Israel narrowly won a diplomatic victory in the United Nations Friday when the UN atomic watchdog agency rejected Arab demands that Israel sign the nuclear Non-Proliferation Treaty (NPT).
However, the major reason for rejecting the motion by Arab states was that its acceptance could jeopardize the already shaky Middle East diplomatic process. The International Atomic Energy Agency (IAEA) voted 51-46, with 23 abstentions, against the resolution that the United States had asked the Arab countries not to table.
The result was the opposite of the vote on the non-binding resolution on the same issue in 2009.
Ehud Azoulay, Israeli ambassador to the IAEA, said that Israel "hopes that the positive spirit manifested by the conference will prevail in the years to come. Israel pledges to do its utmost to promote such spirit and dialogue." He had warned before the vote that approving the motion would represent a “fatal blow” to regional security.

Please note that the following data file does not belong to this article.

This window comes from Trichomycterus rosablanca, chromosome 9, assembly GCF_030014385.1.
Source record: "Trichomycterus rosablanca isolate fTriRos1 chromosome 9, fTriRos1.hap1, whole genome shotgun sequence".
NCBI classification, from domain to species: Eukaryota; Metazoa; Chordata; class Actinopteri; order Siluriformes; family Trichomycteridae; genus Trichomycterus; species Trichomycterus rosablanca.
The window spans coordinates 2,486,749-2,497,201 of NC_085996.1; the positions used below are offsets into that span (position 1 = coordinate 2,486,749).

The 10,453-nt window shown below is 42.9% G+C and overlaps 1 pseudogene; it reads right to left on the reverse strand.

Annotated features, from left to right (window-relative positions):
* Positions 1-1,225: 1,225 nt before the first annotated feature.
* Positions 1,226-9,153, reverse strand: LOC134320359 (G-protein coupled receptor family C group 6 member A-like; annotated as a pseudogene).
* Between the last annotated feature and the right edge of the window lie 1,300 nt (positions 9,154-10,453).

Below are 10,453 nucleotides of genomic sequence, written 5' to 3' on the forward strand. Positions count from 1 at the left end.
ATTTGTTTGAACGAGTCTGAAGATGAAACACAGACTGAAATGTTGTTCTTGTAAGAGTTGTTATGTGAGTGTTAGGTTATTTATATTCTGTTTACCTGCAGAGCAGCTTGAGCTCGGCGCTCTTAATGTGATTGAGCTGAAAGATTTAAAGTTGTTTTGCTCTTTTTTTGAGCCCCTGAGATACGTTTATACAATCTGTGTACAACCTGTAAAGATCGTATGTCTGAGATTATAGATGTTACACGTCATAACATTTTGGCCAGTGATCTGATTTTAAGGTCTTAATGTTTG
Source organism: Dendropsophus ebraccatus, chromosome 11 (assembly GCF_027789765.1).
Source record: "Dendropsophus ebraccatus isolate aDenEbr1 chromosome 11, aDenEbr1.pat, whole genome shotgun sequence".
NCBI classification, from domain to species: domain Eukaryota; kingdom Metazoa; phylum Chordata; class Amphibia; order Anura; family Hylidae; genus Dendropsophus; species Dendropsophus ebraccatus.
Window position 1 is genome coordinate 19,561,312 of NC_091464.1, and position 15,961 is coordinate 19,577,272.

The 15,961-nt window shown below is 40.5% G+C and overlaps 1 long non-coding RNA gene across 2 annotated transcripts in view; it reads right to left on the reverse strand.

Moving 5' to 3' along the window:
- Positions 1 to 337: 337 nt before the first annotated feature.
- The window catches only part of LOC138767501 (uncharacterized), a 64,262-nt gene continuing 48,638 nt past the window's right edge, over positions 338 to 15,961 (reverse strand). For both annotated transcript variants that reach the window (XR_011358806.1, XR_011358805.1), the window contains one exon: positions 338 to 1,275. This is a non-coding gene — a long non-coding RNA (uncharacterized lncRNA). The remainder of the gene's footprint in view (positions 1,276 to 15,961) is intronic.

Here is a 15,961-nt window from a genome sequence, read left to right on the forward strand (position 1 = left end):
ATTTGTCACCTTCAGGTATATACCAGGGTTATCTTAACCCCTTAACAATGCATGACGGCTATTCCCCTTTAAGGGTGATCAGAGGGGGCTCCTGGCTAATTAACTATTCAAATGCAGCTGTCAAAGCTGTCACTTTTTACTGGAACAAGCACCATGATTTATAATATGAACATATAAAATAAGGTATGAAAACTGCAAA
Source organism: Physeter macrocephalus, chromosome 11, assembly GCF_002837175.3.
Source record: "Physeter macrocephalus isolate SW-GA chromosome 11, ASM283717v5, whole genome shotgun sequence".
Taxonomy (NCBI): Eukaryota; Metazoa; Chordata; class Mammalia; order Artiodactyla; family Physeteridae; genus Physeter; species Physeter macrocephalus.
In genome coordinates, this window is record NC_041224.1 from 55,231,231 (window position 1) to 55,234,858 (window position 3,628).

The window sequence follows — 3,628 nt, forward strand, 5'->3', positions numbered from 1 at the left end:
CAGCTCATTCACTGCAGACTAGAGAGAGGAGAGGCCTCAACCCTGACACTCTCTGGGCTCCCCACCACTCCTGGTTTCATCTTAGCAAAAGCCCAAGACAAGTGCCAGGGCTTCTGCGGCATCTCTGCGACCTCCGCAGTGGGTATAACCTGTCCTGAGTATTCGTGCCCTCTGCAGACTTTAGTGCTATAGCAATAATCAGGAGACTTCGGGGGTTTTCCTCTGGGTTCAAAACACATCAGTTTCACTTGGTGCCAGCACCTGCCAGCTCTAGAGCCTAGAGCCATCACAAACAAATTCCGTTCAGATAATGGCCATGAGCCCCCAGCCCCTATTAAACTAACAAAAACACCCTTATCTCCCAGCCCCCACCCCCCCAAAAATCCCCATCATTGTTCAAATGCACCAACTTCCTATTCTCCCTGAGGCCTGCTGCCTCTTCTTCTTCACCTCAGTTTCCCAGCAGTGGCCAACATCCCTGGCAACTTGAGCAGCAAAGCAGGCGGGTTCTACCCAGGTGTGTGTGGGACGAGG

The precarious position of the diplomatic talks between the Palestinian Authority and Israel persuaded several countries, such as Singapore and Thailand, to abstain this year instead of voting for the resolution, as they did in 2009.
Iran, which has been at the focus of IAEA attempts to inspect its nuclear projects, accused Israel and its supporters of following a policy of” double standards. Iranian IAEA ambassador Ali Asghar Soltanieh said, "What the United States and others did today in fact undermined” the NPT and “damages the integrity of the NPT.”
He charged that the defeat of the resolution would create tension and confrontation. Soltanieh said he would return in 2011 with the same resolution.